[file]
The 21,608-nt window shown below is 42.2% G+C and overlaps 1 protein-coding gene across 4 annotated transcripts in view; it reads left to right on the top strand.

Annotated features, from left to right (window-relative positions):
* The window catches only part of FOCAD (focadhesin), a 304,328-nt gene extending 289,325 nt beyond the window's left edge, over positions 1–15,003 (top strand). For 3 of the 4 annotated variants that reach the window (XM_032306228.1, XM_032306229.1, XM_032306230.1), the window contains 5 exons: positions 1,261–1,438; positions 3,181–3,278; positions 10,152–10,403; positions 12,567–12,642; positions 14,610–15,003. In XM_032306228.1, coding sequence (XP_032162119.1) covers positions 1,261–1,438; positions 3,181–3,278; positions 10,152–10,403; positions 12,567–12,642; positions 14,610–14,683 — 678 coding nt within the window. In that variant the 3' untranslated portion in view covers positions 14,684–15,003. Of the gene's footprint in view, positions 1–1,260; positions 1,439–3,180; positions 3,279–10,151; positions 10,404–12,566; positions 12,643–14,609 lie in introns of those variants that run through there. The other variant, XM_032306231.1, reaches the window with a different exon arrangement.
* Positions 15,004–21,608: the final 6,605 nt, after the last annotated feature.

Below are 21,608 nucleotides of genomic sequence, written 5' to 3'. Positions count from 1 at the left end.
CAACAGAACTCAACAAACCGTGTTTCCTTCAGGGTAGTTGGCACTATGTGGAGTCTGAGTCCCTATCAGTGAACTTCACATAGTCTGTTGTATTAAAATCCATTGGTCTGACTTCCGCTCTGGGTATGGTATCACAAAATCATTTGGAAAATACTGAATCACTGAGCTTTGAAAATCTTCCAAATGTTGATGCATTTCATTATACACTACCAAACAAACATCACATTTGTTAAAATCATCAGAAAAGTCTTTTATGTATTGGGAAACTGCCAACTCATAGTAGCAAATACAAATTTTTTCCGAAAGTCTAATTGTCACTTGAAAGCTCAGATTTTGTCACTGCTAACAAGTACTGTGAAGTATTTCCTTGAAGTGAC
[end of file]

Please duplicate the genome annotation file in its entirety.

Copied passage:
The 21,608-nt window shown below is 42.2% G+C and overlaps 1 protein-coding gene across 4 annotated transcripts in view; it reads left to right on the top strand.

Annotated features, from left to right (window-relative positions):
* The window catches only part of FOCAD (focadhesin), a 304,328-nt gene extending 289,325 nt beyond the window's left edge, over positions 1–15,003 (top strand). For 3 of the 4 annotated variants that reach the window (XM_032306228.1, XM_032306229.1, XM_032306230.1), the window contains 5 exons: positions 1,261–1,438; positions 3,181–3,278; positions 10,152–10,403; positions 12,567–12,642; positions 14,610–15,003. In XM_032306228.1, coding sequence (XP_032162119.1) covers positions 1,261–1,438; positions 3,181–3,278; positions 10,152–10,403; positions 12,567–12,642; positions 14,610–14,683 — 678 coding nt within the window. In that variant the 3' untranslated portion in view covers positions 14,684–15,003. Of the gene's footprint in view, positions 1–1,260; positions 1,439–3,180; positions 3,279–10,151; positions 10,404–12,566; positions 12,643–14,609 lie in introns of those variants that run through there. The other variant, XM_032306231.1, reaches the window with a different exon arrangement.
* Positions 15,004–21,608: the final 6,605 nt, after the last annotated feature.

Below are 21,608 nucleotides of genomic sequence, written 5' to 3'. Positions count from 1 at the left end.
CAACAGAACTCAACAAACCGTGTTTCCTTCAGGGTAGTTGGCACTATGTGGAGTCTGAGTCCCTATCAGTGAACTTCACATAGTCTGTTGTATTAAAATCCATTGGTCTGACTTCCGCTCTGGGTATGGTATCACAAAATCATTTGGAAAATACTGAATCACTGAGCTTTGAAAATCTTCCAAATGTTGATGCATTTCATTATACACTACCAAACAAACATCACATTTGTTAAAATCATCAGAAAAGTCTTTTATGTATTGGGAAACTGCCAACTCATAGTAGCAAATACAAATTTTTTCCGAAAGTCTAATTGTCACTTGAAAGCTCAGATTTTGTCACTGCTAACAAGTACTGTGAAGTATTTCCTTGAAGTGAC